Harry Potter and the Test of Time

I was discussing with someone the other day about classic literature (yes, conversations with me are always this exciting) and what makes certain literary works ‘classic’ or not classic, as the case may be.

Of course, we looked at different factors which could be said to help determine what we all mean by ‘classic’ such as:

  • the writer’s technical ability through varying their use of form, language and structure so as to add meaning
  • the excitement and originality of a storyline so that a reader feels engaged
  • the development of characters in the work so that they are relatable,
  • and so on and so 4th.

But we came to no conclusion as to whether this was the only criteria needed to define ‘classic’. 

We continued down this line of thinkment for some while until another friend interjected with “maybe a book only becomes a classic when everyone has read it and everyone understands the references you make about it?”

Now, despite my ill-mannered ex-friend interrupting rudely into the conversation, they raise a good question.

Does a book entering into popular culture make it a classic?

In my opinion, it doesn’t. And a good example of that is the Fifty Shades series. In 2012 it was the ‘flavour of the month’ so to speak and everyone knew about the vague story line even if they hadn’t read it themselves (I fall into this category).
And yet, even if it has somehow sneakily slipped into society, I have yet to see it described as anything but an overnight sensation which seems to already be on the wane. I don’t think anyone could really say it is classic literature however much they enjoyed the stories.
So therefore we reasoned that there must also be at least one other element at play, when it comes to classifying classics.

Alas, the conversation began to collapse at this point like a half-baked soufflé in the oven and we didn’t manage to ascertain what this elusive ‘other factor’ was together. However, I pondered this further myself and came to my own conclusion.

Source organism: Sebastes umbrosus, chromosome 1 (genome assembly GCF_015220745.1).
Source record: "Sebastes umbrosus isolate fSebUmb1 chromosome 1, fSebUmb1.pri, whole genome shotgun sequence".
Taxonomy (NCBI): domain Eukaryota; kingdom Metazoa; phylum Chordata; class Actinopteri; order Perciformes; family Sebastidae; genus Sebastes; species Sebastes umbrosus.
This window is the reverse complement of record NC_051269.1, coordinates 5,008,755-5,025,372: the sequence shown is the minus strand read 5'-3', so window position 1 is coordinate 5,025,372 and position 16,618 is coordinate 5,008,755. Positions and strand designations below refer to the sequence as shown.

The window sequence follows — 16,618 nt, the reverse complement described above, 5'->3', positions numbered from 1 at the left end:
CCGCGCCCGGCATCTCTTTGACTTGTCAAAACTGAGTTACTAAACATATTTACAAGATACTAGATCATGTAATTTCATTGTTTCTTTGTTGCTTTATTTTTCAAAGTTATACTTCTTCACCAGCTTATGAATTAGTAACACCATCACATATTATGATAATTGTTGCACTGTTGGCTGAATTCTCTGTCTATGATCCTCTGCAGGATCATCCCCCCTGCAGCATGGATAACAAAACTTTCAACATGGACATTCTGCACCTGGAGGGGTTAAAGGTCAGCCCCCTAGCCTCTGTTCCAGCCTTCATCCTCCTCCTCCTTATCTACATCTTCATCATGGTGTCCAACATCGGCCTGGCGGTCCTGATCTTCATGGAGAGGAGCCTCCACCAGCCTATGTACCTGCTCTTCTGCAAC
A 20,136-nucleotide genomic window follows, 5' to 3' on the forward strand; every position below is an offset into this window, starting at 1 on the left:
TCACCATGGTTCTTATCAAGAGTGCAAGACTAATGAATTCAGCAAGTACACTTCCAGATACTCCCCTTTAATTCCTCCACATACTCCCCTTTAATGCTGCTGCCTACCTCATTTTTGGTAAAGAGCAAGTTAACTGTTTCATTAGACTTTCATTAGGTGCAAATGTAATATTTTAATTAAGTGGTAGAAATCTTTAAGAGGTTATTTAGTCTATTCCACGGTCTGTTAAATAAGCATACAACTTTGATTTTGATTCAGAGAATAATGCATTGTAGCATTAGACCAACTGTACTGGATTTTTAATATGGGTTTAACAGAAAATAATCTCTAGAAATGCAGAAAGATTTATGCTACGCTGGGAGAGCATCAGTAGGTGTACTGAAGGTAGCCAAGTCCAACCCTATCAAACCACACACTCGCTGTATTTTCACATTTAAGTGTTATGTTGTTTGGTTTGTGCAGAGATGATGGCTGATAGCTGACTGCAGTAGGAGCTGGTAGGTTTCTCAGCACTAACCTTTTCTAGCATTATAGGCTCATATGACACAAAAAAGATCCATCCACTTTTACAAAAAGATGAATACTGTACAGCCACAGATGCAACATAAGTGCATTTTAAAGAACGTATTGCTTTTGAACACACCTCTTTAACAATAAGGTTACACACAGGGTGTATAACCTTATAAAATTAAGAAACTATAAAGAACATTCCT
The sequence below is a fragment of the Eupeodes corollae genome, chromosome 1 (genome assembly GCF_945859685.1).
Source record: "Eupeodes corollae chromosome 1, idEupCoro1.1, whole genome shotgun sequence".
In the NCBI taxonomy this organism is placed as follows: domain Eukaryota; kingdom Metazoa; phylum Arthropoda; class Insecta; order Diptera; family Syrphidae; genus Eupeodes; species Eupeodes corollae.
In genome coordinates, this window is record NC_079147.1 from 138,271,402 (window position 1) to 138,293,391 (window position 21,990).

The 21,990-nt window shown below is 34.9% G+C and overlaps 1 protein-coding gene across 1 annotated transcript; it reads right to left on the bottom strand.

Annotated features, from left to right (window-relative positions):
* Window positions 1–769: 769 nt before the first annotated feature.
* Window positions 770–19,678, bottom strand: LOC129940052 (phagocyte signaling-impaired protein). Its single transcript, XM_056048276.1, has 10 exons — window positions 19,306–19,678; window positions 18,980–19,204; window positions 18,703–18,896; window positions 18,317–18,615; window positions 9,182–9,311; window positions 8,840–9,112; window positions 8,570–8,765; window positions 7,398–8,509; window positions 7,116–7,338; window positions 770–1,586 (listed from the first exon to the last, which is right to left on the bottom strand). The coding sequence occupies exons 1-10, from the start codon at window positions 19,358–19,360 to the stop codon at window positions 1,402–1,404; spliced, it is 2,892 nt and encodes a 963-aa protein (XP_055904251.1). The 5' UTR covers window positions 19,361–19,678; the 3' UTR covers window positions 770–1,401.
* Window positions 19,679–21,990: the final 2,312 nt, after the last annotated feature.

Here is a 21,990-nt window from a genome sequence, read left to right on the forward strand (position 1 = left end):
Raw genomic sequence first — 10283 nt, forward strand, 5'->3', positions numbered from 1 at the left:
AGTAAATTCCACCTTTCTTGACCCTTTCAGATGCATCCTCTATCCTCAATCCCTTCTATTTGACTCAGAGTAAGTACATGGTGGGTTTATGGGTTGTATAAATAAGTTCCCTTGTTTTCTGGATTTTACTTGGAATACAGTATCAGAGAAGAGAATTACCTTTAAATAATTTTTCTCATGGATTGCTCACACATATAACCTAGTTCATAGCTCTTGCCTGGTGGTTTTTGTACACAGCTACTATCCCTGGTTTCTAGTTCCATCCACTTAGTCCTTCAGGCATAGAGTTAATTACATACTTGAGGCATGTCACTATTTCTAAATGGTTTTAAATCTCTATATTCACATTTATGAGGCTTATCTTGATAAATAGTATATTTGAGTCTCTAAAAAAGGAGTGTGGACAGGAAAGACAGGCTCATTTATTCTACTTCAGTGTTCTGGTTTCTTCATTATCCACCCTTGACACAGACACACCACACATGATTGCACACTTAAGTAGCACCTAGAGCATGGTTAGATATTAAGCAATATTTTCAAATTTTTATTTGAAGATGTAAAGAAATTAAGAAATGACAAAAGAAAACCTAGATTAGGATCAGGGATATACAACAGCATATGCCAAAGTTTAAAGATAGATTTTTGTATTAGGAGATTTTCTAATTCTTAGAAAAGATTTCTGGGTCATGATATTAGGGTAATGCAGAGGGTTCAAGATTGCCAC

Personally, I think that a literary work only becomes a true classic when with its technical ability and its cultural significance; it manages to stand the test of time. All the classics that we talk of today are at least 50 years old and many of them are much older than that.
The fact that we still talk about the works of Chaucer or Shelley or Dickens surely evidences the fact that they have produced timeless works which are still being enjoyed and analysed today. If we didn’t talk about them, then they can’t have stood the test of time, like so many books of the past.

Therefore the original criteria and the interjection of my newly redeemed friend were both valid but I would argue that both of them together only become important if they’re still being talked about many years after they were first published.  This will be the problem with Shifty Fades of Grey I fear.
Image

“So what about the Harry Potter series?” I’m unlikely to hear you ask, but I am going to pretend you asked it anyway so as to segue into this section. “Will they one day be considered classics?”

The Harry Potter books have certainly passed into popular culture- so much so that you could say any famous quote from the series to any generation and they would probably be able to identify where it came from.
There’s also the argument that for what is often considered a children’s series, (but that’s a debate for perhaps another post) the books are relatively well written. There are multiple story arcs that carry on simultaneously and the writing is always clear so as to be appropriate for its audience.